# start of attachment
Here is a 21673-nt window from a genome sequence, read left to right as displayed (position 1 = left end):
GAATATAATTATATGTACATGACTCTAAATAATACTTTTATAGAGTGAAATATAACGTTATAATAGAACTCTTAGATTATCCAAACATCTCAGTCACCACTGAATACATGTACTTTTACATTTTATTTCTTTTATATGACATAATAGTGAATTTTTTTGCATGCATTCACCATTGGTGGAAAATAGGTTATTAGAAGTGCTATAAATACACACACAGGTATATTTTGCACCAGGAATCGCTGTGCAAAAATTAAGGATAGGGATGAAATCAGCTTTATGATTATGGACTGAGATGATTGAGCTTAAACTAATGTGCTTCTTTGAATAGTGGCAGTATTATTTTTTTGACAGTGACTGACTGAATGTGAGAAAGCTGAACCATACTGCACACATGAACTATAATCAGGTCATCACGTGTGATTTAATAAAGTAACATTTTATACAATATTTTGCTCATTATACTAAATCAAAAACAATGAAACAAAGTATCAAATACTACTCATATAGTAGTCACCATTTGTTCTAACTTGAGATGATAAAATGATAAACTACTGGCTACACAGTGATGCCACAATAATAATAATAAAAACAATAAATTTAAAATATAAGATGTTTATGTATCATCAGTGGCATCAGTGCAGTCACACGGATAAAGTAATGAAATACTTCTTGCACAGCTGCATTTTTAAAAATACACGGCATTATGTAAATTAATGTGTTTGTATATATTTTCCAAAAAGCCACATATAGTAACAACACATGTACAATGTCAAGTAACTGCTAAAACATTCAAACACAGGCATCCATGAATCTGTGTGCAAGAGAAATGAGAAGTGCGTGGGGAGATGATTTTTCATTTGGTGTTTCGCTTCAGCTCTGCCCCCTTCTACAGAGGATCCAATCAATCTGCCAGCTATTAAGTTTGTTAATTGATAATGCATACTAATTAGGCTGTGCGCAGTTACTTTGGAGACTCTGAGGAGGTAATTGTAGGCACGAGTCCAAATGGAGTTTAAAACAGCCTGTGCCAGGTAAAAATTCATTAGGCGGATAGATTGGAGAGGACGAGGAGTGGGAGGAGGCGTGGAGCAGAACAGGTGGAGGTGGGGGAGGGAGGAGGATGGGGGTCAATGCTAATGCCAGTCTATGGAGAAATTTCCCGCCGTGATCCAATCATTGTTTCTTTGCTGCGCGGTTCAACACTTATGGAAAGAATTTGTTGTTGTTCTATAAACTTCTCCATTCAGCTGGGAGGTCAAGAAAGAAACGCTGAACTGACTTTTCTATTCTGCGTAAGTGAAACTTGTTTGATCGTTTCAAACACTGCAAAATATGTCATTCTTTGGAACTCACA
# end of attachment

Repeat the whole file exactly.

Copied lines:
Here is a 21673-nt window from a genome sequence, read left to right as displayed (position 1 = left end):
GAATATAATTATATGTACATGACTCTAAATAATACTTTTATAGAGTGAAATATAACGTTATAATAGAACTCTTAGATTATCCAAACATCTCAGTCACCACTGAATACATGTACTTTTACATTTTATTTCTTTTATATGACATAATAGTGAATTTTTTTGCATGCATTCACCATTGGTGGAAAATAGGTTATTAGAAGTGCTATAAATACACACACAGGTATATTTTGCACCAGGAATCGCTGTGCAAAAATTAAGGATAGGGATGAAATCAGCTTTATGATTATGGACTGAGATGATTGAGCTTAAACTAATGTGCTTCTTTGAATAGTGGCAGTATTATTTTTTTGACAGTGACTGACTGAATGTGAGAAAGCTGAACCATACTGCACACATGAACTATAATCAGGTCATCACGTGTGATTTAATAAAGTAACATTTTATACAATATTTTGCTCATTATACTAAATCAAAAACAATGAAACAAAGTATCAAATACTACTCATATAGTAGTCACCATTTGTTCTAACTTGAGATGATAAAATGATAAACTACTGGCTACACAGTGATGCCACAATAATAATAATAAAAACAATAAATTTAAAATATAAGATGTTTATGTATCATCAGTGGCATCAGTGCAGTCACACGGATAAAGTAATGAAATACTTCTTGCACAGCTGCATTTTTAAAAATACACGGCATTATGTAAATTAATGTGTTTGTATATATTTTCCAAAAAGCCACATATAGTAACAACACATGTACAATGTCAAGTAACTGCTAAAACATTCAAACACAGGCATCCATGAATCTGTGTGCAAGAGAAATGAGAAGTGCGTGGGGAGATGATTTTTCATTTGGTGTTTCGCTTCAGCTCTGCCCCCTTCTACAGAGGATCCAATCAATCTGCCAGCTATTAAGTTTGTTAATTGATAATGCATACTAATTAGGCTGTGCGCAGTTACTTTGGAGACTCTGAGGAGGTAATTGTAGGCACGAGTCCAAATGGAGTTTAAAACAGCCTGTGCCAGGTAAAAATTCATTAGGCGGATAGATTGGAGAGGACGAGGAGTGGGAGGAGGCGTGGAGCAGAACAGGTGGAGGTGGGGGAGGGAGGAGGATGGGGGTCAATGCTAATGCCAGTCTATGGAGAAATTTCCCGCCGTGATCCAATCATTGTTTCTTTGCTGCGCGGTTCAACACTTATGGAAAGAATTTGTTGTTGTTCTATAAACTTCTCCATTCAGCTGGGAGGTCAAGAAAGAAACGCTGAACTGACTTTTCTATTCTGCGTAAGTGAAACTTGTTTGATCGTTTCAAACACTGCAAAATATGTCATTCTTTGGAACTCACA